Cuts to public health funding by the Ontario government announced in April have taken the media by storm, leading a tripartisan group of previous Ontario Health Ministers to urge the government to reverse its decision.
But is this political treatment of public health a new phenomenon, or is this appended to a long history of budgetary cuts and perceived underfunding of its practice and research?
Another event in a long-lasting pattern
Dr. Steven J. Hoffman — the Scientific Director of the Canadian Institutes of Health Research’s Institute of Population & Public Health — and his colleagues would agree with the latter. In a timely paper published in May, the authors argue that public health in Canada is underfunded.
They assert that the 5.5 per cent of total Canadian health spending allocated to public health practice fails to sufficiently fund the range of work that public health practitioners are expected to undertake — from food and drug safety, to occupational health, to health inspection, and more.
More importantly, Hoffman and his colleagues point out that the current rise in the frequency of chronic disease, mood disorders, and anxiety disorders in Canada has failed to garner a “significant” increase in budget allocation to the appropriate venues of public health.
They say that this results from the public health community lacking an appreciation for the process of policymaking, which causes them to fail to account for the reasons why public health isn’t a clear win from a political perspective.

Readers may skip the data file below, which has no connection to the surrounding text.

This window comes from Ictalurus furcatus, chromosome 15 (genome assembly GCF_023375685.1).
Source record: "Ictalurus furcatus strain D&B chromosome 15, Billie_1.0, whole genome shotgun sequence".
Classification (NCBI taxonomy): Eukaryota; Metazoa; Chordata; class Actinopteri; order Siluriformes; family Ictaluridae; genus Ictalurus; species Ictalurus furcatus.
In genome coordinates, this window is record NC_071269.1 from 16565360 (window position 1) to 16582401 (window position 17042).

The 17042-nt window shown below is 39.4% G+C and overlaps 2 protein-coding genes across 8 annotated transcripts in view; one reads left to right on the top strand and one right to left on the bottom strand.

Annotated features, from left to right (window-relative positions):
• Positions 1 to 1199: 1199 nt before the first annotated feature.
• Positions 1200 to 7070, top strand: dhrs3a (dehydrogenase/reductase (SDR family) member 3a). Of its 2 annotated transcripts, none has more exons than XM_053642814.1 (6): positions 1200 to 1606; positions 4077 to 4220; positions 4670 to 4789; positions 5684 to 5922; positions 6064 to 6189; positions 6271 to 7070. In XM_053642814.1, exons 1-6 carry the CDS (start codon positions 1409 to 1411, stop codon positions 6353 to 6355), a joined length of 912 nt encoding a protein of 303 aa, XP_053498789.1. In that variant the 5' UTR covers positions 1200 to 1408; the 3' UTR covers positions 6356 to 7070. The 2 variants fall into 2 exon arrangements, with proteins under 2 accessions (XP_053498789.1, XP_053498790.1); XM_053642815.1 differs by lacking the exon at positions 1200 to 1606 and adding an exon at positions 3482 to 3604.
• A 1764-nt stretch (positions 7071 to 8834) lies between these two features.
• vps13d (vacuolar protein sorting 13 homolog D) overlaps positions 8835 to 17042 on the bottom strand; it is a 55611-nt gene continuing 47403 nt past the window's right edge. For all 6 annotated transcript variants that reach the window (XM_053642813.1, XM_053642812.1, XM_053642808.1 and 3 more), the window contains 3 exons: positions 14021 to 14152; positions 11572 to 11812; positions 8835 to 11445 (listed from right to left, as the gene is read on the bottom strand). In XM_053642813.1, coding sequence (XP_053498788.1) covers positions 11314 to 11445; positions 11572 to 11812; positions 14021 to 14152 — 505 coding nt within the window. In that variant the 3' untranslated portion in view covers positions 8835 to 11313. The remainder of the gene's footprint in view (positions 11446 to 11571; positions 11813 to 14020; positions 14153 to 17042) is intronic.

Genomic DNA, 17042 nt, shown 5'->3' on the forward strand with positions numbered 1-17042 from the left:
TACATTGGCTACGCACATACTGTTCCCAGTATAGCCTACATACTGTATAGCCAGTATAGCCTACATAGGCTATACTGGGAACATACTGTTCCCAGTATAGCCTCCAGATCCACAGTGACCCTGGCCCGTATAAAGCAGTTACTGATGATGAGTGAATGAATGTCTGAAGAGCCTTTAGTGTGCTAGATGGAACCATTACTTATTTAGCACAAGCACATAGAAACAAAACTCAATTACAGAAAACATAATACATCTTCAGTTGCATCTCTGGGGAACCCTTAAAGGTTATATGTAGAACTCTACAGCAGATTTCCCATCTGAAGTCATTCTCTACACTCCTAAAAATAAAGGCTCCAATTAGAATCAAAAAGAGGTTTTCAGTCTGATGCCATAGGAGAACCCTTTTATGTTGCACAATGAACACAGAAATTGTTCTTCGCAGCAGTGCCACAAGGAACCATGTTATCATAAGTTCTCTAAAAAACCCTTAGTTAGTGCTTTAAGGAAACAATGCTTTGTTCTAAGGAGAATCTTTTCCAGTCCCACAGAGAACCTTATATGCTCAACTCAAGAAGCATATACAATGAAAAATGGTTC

As a solution, the authors propose developing knowledge of political tools and processes among public health officials.
Public health saves lives
Public health efforts are focused on long-term goals, such as preventing, rather than curing, illnesses, or on analyses of statistical trends within the field. Often, its work seems intangible to the public, and is not exploitable by politicians.
Attempts to pull down the 28.1 per cent Canadian adult obesity rate, for example, would require public health officials to target multiple industries. They may need to advocate for businesses to change food labelling, health care providers to provide more expansive training programs, or ask municipalities to adjust local regulations, according to the 2011 Obesity in Canada federal report.
Such efforts aim to change individual behaviour on a large scale through multiple forms of societal intervention. However, it is difficult for non-experts to trace their effects back to conscious public health efforts.
The more these efforts are hidden from voters, the less clout they gather on the political agenda of politicians, who are already wary of being unable to reap rewards from these efforts within the timeframe of the election cycle.
Solutions to the lack of political will for public health funding
To solve this problem, the authors ask for members of the public health community to better appreciate the policy-making process and the actors involved in it, so that public health agencies can adapt strategies to the kind of policy-making network relevant to specific healthcare issues.
They similarly argued for improved understanding of policy instruments — regulation, communication, taxing, and spending — so that the regulatory tools used for public health can be better used. Increased efforts to spread awareness of public health efforts may counter its lack of priority in the voter base.
In the wake of the opioid overdose crisis, mental health crisis, and spread of preventable chronic diseases forming the leading causes of death in the province, public health cannot be more vital in addressing our most urgent needs. Whether the output of a work is deemed tangible or not by some individuals should not make the verdict over the survival of that field of work.
Nonetheless, concerted effort to engage with the political system in the push for improved funding and policy can ultimately win over politicians and policymakers.